We are saying ‘farewell’ to my proudest video game project. After four years, Coinland has closed.
Most Australians at my age would have fond memories of Commonwealth Bank initiatives that were offered to them in primary school (elementary school) such as a free ‘Dollarmites’ savings account that encouraged making small, weekly deposits during class. For four years Coinland has taken this to the next level, teaching children the importance of saving (virtual) money, earning interest, finding jobs, using ATM cards and even donating money for a selfless cause - all through a browser based video game.
For over 160,000 Aussie children, Coinland was almost certainly their first MMORPG experience, and our support team receives streams of fan-mail from parents praising Coinland, and from children who are having a ball.
When Coinland was announced to close, we received offers from parents who believed that their children have learnt so much from Coinland, that they were willing to pay a fee to keep the free game running. A child sent us an email saying how upset they were about Coinland’s closure, and how it was cruelly coinciding with their sister’s Coinland-themed birthday party.
Coinland was a winner of several Australian industry awards at launch, and just before the decision to axe Coinland, a port of the game for iOS and Android was ready for submission, which I’m certain would have been a hugely successful evolution of the game.
I’m proud to have been part of Coinland, and I wish that you could have experienced it too.
See Coinland being played by an expert here!
So I've finally started to build my next game with Corona SDK. I don't develop on Mac very often, but since I positively need the next game to play on iOS, there's little choice!
First impressions of Lua are kinda meh - I think AS3's strict typing has turned me into an ECMA Script Nazi. In the first few tutorials, I keep finding myself trying to typeset my variables.
Listeners are taking a little effort to get used to, and no semi-colons after each line? This will take a little time!
I blame most of my problems on the lacklustre features of TextMate + Lua bundle, compared with FlashBuilder. There's just no replacement for drop-menu code hints. Huh... that's right, maybe I should download Eclipse and find a Lua plugin instead.
Will post more about my new quest!
UPDATE: got Eclipse running with LUA plugin, but no Corona specific hinting...
first posted on the white agency blog
I'm pleased to present Jake and the Neverland Pirates: Secret Hideout, a browser-based game based on Disney's kids' series.
After weeks of development, I'm convinced that the team has created a best-in-class competition game, designed to encourage sustained audience participation.
Key features separate this game from the pack:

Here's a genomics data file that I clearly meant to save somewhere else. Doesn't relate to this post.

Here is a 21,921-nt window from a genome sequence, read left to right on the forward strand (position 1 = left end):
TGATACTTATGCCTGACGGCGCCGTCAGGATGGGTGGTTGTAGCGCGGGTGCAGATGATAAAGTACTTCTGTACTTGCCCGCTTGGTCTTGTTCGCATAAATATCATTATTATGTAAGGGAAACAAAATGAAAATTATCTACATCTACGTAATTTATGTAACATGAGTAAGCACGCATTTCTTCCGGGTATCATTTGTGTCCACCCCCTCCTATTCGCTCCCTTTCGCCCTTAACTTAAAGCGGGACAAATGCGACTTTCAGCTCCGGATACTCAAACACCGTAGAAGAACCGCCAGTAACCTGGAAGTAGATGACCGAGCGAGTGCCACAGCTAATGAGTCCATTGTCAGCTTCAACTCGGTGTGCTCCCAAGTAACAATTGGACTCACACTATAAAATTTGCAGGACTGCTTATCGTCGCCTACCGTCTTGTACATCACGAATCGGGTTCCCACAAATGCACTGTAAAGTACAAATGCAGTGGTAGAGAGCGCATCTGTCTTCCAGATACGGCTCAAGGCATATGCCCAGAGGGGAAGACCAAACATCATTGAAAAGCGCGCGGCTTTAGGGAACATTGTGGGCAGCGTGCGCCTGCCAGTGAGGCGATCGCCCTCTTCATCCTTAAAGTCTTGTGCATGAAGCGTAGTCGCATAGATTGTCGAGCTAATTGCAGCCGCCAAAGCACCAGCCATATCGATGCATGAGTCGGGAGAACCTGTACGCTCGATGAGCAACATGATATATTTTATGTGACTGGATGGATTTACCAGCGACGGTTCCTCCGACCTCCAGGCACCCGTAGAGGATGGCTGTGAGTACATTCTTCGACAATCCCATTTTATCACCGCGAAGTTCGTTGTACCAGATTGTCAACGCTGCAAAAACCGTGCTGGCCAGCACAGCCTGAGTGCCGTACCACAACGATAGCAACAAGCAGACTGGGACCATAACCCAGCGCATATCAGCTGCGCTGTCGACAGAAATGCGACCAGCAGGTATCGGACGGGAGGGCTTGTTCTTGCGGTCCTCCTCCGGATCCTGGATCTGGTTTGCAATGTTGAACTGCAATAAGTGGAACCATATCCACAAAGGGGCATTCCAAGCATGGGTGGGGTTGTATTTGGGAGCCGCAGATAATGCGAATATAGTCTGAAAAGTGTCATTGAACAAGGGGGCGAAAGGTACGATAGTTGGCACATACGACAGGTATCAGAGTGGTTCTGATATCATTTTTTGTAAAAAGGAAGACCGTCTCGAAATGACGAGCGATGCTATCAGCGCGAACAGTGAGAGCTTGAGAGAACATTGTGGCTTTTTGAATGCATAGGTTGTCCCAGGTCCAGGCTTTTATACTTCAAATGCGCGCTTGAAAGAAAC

- Episodic, unlockable content: Watch Jake and his mates on TV and listen out for special codes to unlock more items.
- Enhanced gallery experience: Designed to look like a Neverland ocean, populated by islands - users can browse a virtual map in all directions to see and vote for their neighbours.
- Prizes: Win DVD's or even a trip to Disneyland Resort, Hawaii in judged competitions.
See you on the high seas soon!
The beta of Zombie Ninjas has finally been published on Android Market!
The development cycle from Flash to Android is now complete
Still to come:
- Sharing on Facebook
I will make another post when the game is complete with music, sound and a working leaderboard!
This week I presented a guest lecture for the firstyear students at the UNSW school of media. It was a pleasant trip down memory lane as I visited the same school I graduated a few years back.
Brigid Costello, my lecturer, generously allowed me to set the students' Flash assessment task, so I look forward to seeing the result of their work.
Unlike the previous years, a much smaller group of the students were actually looking to pursue a career in animation or web development. In fact, the majority of the students turned out to be journalism majors, so I did my best to tailor my presentation for the writers in the room.
After working in the industry for almost 5 years, the process of design, development, approval and deployment had been drummed into my approach to work, so it took some time to put myself into the shoes of a uni student once again.
The life of students are jam packed with parties, drinks and the occasional assessment, so I did my best to emphasise the importance of actually planning out projects before diving into them. Secondly, I kept bringing up the importance of open communication to the client and getting consistent feedback. Of course, the theme was not just applicable to Flash or digital advertising, but to everything in general.
Judging from the oohs and aahs when I showcased some of our work, I think I got at least some attention to the importance of approaching work in a structured manner, but I think the real test would be to see the quality of the Flash assessments created by a class of journalism majors in 2 weeks' time.
Will post updates!